It is the smallest city in the UK, has a population of around 1,500 people, and has a Cathedral that is slowly sinking, but what really happens in the city named after the patron saint of Wales on St David’s day? Blas y Tir took a trip to this historic city to investigate…
Sitting in the Pembrokeshire Coast National Park on the western coast of South Wales and surrounded by golden, sandy beaches and the rugged Pembrokeshire coastline you would be mistaken to think that St Davids city is a quiet, sleepy town with very little to see or do. The reality is that the sense of community in the smallest city in the UK is strong, with a variety of weekly clubs, sports activities and community activities, as well as café’s, pubs and restaurants keeping the residents and some of the thousands of visitors each year entertained.
With the sun shining we head into the centre of the city, a small, bustling square with unique shops of interest, colourful houses, cafés and olde-worlde pubs.
Almost forgotten in time, the centre of St Davids also retains a family-run butchers, green grocers and newspaper shop. Unable to resist, we had to pop into both the butchers and green grocers to pick up some final ingredients to rustle up a traditional St David’s day dish, but more about that later!
With St Davids City Hall located further along the main road, and St Davids Cathedral a short walk down the hill in the opposite direction, the centre in between, you can understand why there is a strong sense of community, with both the city council and church retaining a high level of support locally. With golden daffodils in bloom, St Davids city flags flown around the centre and boutique shop windows decorated for the annual St David’s day window-dressing competition we start to get an idea of the festivities that unfold at this time of year!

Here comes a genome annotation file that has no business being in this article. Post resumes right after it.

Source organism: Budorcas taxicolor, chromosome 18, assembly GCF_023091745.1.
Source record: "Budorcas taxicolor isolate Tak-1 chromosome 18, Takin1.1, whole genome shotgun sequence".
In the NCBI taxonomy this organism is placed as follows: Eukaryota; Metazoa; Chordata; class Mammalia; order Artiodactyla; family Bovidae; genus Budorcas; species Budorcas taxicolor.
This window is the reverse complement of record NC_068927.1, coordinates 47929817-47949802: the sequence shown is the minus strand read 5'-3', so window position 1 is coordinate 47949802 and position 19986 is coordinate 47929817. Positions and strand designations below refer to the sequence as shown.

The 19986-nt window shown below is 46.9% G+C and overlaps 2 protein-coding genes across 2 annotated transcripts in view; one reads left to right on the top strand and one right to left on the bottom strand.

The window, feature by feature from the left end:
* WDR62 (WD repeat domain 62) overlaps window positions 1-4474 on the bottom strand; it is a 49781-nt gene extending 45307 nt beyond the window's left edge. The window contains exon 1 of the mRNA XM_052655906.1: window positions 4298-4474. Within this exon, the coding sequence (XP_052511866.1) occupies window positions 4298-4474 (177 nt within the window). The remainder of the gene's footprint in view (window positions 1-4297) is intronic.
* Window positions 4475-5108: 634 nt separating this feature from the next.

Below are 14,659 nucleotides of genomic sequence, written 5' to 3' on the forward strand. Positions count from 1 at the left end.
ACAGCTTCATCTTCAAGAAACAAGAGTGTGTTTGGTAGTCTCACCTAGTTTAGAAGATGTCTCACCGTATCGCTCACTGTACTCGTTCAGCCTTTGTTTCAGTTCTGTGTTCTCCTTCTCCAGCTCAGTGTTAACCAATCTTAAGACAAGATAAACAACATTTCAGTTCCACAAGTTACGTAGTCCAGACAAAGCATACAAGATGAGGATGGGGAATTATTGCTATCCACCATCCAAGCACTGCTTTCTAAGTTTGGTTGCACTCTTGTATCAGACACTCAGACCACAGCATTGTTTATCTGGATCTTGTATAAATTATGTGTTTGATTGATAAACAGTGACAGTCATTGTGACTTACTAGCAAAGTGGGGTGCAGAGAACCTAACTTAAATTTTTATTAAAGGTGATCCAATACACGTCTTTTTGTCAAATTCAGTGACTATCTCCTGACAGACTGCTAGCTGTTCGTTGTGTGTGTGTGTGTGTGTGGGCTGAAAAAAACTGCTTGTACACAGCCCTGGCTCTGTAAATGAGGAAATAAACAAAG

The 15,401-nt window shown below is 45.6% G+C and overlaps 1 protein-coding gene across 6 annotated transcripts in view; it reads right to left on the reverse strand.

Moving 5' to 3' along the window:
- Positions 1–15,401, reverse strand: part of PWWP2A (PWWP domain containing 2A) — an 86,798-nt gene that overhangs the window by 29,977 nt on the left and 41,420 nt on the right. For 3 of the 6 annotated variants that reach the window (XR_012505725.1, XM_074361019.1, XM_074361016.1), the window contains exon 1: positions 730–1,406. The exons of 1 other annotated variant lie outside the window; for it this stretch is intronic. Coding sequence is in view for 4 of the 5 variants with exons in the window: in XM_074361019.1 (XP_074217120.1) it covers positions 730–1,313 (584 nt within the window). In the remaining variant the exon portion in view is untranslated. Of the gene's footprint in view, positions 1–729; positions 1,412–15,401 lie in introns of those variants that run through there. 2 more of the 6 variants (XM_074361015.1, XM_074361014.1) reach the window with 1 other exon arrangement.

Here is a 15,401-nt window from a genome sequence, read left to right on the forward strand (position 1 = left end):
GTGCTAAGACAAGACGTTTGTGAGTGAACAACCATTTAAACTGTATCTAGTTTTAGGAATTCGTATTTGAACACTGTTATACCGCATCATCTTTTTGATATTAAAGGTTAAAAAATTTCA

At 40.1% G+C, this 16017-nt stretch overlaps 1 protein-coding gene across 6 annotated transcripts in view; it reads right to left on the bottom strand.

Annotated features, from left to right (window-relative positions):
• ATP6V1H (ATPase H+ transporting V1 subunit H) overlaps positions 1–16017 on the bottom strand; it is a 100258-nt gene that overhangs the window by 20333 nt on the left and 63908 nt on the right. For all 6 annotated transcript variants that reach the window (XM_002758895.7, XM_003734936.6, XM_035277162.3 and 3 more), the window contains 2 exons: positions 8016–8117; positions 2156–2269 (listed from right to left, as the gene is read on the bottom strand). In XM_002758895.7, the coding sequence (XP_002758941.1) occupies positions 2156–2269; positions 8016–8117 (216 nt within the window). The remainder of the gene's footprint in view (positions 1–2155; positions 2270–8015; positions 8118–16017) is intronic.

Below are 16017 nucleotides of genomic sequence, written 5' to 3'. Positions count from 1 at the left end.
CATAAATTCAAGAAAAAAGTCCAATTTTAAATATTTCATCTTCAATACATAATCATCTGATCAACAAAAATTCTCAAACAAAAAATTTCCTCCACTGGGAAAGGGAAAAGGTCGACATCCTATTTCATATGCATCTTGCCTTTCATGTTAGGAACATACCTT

Heading towards the Cathedral you’re able to get a sense of the importance of St David’s day to the city, and the traditions celebrated on this day. A bed of daffodils lines your way towards the entrance of the Cathedral, where a program of events stands outside, informing visitors of various services and community events happening throughout the weekend before St David’s day and on the day itself, welcoming all.
Of course, it is not just the Cathedral that holds celebrations for St David’s day, but also the community as a whole. We headed into the St David’s Cross Hotel, the only hotel on the cross square in St Davids, to find out more from local boy and hotel manager, Alex Perkins.
“There is always lots of things going on around St David’s day here in St Davids. We’re so lucky that everyone gets involved with lots of different activities and makes it a real event in the calendar, with people travelling in from other local villages and towns to see what’s happening.” He explained. “There is such a calendar of events in the run up to St David’s day to really get everyone involved – with a whole calendar of events published in our local newsletter”. Events in the city run through from the annual window display competition, ‘Ras Dewi Sant Coastal Marathon’, ‘Dragons Parade’ and ‘Mini Rugby Challenge’, as well as Cathedral events such as a ‘Choral Eucharist’ and ‘Prayers at Shine of St David’.